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Sexual Abuse – What to Know and What to Do

Sexual Abuse – What to Know and What to Do

I am a mother of six, educator, mentor to Au Pairs and Host Families with Go Au Pair and adult survivor of childhood sexual abuse.

Did you know that all states require caregivers to report suspected child sexual abuse. Caregivers, babysitters, nannies and even teachers are the first line of defense to protect our children. Careful screening of those in contact with our kids is step one. Education is step two to address this age-old problem, not just for adults who care for kids but the kids themselves. Lives are literally on the line.

Nobody wants to tell their kids that someone they know might try to touch them in a way that is inappropriate. It’s terrifying. More importantly, kids need to know they can talk to parents, caregivers and trusted adults, about whatever is going on in their lives. Kids need to understand that no adult has any good reason to see, touch or show any private parts unless it is a parent or pediatrician checking out a problem area.

What should adults say to kids?

Talk honestly with young children but do not scare them with graphic language or details.

Make sure kids know their body is private and sacred. No person has the right to touch or make another person feel uncomfortable. Kids should know it is okay to say no to an adult and seek out a safe adult and safe place if they ever feel uncomfortable with an adult, even if it’s someone they know.

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Keep honest and open lines of communication with your kids, or kids in your care, so they know they can talk to you about any topic without judgment.

What should adults watch for in other adults?

Adults who show too much interest in kids or who always seem to be interacting with kids may warrant attention, particularly if that adult is ever alone with children.

If kids need to be left alone with an adult, take steps to ensure a door is left open or have the adult work with more than one student or be within hearing or vision of another adult. (Rule of Three)

If an adult seeks the “help” of children with the exclusion of other adults, this may be a red flag. Abusers often build trust in their victim before ever doing anything abusive. This does not mean we should watch out for every adult our kids trust, just be aware.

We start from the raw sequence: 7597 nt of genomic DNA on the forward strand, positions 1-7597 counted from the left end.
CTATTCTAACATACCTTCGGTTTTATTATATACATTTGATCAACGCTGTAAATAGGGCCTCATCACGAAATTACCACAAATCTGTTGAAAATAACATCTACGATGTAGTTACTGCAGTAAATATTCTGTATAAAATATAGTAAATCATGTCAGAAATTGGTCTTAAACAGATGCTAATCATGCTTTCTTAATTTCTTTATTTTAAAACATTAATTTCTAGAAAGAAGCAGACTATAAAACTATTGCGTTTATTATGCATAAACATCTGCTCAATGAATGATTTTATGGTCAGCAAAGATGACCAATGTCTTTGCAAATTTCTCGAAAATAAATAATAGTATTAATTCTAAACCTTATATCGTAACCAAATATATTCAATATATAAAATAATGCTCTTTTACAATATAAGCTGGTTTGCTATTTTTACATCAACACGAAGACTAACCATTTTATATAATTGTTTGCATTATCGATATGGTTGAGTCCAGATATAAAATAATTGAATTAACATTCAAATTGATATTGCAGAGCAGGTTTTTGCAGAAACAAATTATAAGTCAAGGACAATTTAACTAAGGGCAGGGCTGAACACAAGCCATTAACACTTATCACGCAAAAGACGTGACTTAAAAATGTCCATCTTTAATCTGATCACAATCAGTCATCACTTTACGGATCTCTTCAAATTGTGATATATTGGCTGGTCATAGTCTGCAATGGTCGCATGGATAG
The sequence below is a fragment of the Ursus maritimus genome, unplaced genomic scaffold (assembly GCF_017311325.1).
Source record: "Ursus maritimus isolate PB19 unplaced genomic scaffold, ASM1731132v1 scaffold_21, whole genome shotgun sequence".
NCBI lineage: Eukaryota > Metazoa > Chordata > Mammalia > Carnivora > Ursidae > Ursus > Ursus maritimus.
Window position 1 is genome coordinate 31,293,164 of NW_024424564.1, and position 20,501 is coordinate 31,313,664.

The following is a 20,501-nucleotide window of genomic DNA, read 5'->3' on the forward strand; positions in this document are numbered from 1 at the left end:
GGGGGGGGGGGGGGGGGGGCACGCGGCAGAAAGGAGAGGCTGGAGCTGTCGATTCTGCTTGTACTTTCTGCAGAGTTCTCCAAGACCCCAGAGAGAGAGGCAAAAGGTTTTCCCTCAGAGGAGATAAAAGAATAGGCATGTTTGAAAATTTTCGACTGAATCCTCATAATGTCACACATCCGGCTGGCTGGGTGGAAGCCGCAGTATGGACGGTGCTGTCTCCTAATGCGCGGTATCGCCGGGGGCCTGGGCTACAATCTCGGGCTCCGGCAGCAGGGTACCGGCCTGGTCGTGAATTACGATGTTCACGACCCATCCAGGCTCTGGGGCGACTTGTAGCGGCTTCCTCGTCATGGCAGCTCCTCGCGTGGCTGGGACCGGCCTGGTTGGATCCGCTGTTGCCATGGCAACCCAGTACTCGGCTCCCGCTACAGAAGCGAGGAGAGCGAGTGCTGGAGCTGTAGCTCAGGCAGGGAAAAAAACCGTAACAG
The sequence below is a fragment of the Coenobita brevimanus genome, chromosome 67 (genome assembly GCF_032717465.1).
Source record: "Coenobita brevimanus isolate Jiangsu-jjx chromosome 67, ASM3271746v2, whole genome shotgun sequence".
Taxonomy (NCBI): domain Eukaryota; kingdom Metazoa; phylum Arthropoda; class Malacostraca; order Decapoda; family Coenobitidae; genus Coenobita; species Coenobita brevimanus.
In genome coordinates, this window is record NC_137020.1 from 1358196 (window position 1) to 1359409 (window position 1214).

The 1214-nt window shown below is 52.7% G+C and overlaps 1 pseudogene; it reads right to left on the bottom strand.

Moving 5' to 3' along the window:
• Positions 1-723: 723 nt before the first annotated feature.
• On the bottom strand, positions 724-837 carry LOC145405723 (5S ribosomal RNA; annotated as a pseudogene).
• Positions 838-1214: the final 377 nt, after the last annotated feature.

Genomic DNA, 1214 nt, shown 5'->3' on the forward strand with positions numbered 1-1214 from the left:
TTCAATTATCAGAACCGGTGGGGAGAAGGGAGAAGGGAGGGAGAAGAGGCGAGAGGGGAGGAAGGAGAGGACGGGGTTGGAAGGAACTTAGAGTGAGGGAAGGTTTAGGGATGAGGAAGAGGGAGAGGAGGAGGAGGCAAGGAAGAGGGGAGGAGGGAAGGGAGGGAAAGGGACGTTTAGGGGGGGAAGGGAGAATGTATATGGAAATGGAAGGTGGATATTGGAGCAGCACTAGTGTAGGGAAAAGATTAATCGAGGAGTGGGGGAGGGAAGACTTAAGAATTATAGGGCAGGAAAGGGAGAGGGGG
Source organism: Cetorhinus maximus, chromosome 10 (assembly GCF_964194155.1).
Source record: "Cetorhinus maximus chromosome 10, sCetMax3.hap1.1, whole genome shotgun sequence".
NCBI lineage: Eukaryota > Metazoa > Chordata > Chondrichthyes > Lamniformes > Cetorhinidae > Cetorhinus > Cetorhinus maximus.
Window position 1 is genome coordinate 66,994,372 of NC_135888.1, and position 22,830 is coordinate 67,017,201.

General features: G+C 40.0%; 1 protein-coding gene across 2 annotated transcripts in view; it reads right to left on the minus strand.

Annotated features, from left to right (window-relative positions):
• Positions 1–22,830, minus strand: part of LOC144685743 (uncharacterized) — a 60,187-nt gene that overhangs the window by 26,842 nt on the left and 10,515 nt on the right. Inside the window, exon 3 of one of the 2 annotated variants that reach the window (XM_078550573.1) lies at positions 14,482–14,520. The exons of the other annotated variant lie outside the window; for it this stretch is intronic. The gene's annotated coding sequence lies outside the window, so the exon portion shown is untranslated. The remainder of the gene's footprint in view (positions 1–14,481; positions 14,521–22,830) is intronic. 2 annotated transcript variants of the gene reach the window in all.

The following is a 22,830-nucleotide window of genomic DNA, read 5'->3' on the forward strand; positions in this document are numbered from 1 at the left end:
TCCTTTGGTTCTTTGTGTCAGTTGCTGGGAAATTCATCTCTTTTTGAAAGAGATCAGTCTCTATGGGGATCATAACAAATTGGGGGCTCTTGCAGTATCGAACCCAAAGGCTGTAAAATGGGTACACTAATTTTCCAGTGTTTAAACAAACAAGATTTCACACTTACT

What should adults watch for in kids?

Kids who are at risk for abuse may not stand out from their peers, but abusers can spot them. Potential victims are children who may want or enjoy individual attention, have family problems or issues at home, or are in a “special” trust-relationship with any adult (such as teacher, parent, caregiver).

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Behavioral characteristics:

Abused children will almost always show behavioral signs that an astute adult can pick up. Always be aware of any change in normal behavior, like a drop in grades, lack of interest in normally fun activities, lack of interaction at home and school, and particularly any hesitation, fear or refusal to go or stay with someone who would normally be a trusted adult.

This should warrant a conversation about what is going on and an opening up of the lines of communication. Always be willing to listen to your child when they tell you they don’t want to stay with someone. As a child of abuse myself, I can clearly remember asking to go on errands and not be left alone with my abuser, a step-parent and trusted adult in my life.

Physical characteristics:

There may be actual physical signs of sexual abuse, such as lost or soiled underwear, unexplained bleeding and unexplained or repeated urinary tract or yeast infections, particularly in a pre-teen child. Any signs of these should be further investigated. A trip to the pediatrician, who can also be a trusted adult, may help clear up what is going on.

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What if you suspect abuse?

Action is step three.

Never ignore your gut feeling or worse, ignore something you see or hear that is inappropriate contact between an adult and a child. If sexual abuse is suspected, you may be required by law to report it to the police or child welfare authorities.

Any person who is in the position of caregiver to a child suspected of being abused is required to report it, by law in all 50 states. You might begin with a discussion with the child to determine if he or she will disclose any abuse or not. Children will often deny the abuse for many different reasons, but if enough suspicion is there, it’s best to have the child checked by your pediatrician, who will be able to determine to at least some degree if there has been sexual abuse.

What if a child discloses abuse?

Call the police and make sure the child is safe. If a child discloses abuse, he or she should receive counseling and support for the short and long term, ensuring the child can recover both physically and emotionally from this devastating childhood trauma. There is no reason to avoid calling the police, even if the child does not want to press charges.

The police will conduct an investigation to determine if charges will be brought, but there is no good reason to keep suspected abuse to yourself. When confronted, many abusers may say it only happened once or will never happen again, but statistics have proven this to be mostly untrue.